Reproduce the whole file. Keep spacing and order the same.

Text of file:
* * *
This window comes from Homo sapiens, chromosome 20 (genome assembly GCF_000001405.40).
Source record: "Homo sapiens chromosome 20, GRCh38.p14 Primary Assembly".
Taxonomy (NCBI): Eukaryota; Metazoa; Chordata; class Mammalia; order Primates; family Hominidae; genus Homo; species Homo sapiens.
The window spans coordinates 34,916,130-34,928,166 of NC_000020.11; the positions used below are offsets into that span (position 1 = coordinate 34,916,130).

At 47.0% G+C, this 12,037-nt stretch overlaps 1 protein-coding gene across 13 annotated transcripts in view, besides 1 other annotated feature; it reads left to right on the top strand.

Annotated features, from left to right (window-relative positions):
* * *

This window comes from Homo sapiens, chromosome 20 (genome assembly GCF_000001405.40).
Source record: "Homo sapiens chromosome 20, GRCh38.p14 Primary Assembly".
Taxonomy (NCBI): Eukaryota; Metazoa; Chordata; class Mammalia; order Primates; family Hominidae; genus Homo; species Homo sapiens.
The window spans coordinates 34,916,130-34,928,166 of NC_000020.11; the positions used below are offsets into that span (position 1 = coordinate 34,916,130).

At 47.0% G+C, this 12,037-nt stretch overlaps 1 protein-coding gene across 13 annotated transcripts in view, besides 1 other annotated feature; it reads left to right on the top strand.

Annotated features, from left to right (window-relative positions):